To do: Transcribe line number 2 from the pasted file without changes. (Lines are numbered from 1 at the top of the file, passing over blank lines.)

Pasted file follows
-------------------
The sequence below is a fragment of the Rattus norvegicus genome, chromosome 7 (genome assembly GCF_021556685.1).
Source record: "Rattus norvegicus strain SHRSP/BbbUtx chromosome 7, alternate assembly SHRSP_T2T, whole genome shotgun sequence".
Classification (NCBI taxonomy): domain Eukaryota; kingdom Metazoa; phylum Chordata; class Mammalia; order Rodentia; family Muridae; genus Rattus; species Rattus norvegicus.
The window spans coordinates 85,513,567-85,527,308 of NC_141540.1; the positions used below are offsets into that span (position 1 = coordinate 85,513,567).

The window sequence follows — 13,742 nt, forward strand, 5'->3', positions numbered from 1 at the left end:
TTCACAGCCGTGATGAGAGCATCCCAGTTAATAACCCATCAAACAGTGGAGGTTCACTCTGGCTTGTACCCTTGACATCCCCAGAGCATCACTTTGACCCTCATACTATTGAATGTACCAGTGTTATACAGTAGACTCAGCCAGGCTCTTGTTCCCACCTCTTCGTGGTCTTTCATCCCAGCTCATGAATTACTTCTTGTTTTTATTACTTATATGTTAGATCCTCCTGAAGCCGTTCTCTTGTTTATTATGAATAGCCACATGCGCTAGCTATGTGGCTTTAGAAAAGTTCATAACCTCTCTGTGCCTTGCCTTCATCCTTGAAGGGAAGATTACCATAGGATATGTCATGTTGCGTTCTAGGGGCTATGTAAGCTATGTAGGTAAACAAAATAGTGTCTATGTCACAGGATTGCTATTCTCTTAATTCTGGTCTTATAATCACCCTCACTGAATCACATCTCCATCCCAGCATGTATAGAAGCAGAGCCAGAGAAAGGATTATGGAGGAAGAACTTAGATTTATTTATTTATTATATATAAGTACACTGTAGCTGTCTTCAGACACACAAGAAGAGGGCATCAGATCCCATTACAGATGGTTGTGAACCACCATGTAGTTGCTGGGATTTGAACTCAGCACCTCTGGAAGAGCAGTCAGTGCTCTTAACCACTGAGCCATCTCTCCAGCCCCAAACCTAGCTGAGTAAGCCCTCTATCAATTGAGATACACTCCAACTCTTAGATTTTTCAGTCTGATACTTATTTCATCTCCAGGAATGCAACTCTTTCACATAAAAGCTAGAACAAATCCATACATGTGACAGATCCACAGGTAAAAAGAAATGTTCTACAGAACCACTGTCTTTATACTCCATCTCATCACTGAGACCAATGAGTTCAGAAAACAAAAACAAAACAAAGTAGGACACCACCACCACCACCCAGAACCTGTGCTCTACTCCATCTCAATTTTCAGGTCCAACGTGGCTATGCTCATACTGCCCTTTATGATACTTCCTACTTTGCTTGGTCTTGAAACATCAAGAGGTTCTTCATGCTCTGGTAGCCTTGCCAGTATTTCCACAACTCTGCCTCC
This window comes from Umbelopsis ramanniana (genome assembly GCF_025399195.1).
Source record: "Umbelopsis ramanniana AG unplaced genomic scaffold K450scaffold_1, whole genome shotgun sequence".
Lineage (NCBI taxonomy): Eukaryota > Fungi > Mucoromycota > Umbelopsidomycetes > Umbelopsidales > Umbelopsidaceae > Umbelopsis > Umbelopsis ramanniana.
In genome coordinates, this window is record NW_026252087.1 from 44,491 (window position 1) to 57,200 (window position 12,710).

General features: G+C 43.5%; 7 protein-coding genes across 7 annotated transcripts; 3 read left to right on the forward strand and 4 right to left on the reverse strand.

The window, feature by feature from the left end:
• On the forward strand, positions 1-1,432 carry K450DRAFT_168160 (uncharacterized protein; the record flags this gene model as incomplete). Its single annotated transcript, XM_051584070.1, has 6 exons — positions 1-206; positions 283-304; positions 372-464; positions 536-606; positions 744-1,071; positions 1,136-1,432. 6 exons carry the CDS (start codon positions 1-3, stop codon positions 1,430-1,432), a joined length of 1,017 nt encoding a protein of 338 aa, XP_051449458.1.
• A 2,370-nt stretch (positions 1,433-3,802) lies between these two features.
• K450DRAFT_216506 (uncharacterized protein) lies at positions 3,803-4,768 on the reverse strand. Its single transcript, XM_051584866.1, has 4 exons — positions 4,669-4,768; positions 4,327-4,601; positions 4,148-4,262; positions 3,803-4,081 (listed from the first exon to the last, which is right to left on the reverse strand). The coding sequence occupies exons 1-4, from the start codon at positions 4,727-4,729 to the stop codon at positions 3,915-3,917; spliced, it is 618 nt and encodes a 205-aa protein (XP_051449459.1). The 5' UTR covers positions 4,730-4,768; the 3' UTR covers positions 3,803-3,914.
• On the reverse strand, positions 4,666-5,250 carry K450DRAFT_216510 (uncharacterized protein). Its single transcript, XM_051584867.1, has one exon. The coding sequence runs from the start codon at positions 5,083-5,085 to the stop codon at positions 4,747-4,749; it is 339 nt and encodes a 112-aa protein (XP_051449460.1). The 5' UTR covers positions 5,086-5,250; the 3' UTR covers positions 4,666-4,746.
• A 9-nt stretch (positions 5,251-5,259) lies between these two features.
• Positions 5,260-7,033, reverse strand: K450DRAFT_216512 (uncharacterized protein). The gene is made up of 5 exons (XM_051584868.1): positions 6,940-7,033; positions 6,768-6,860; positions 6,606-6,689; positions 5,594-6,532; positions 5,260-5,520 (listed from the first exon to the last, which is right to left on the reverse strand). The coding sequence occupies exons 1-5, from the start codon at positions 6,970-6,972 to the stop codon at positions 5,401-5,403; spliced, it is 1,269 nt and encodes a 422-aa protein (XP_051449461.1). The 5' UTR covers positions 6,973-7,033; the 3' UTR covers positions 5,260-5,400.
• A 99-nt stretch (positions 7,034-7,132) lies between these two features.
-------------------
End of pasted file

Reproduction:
Source record: "Rattus norvegicus strain SHRSP/BbbUtx chromosome 7, alternate assembly SHRSP_T2T, whole genome shotgun sequence".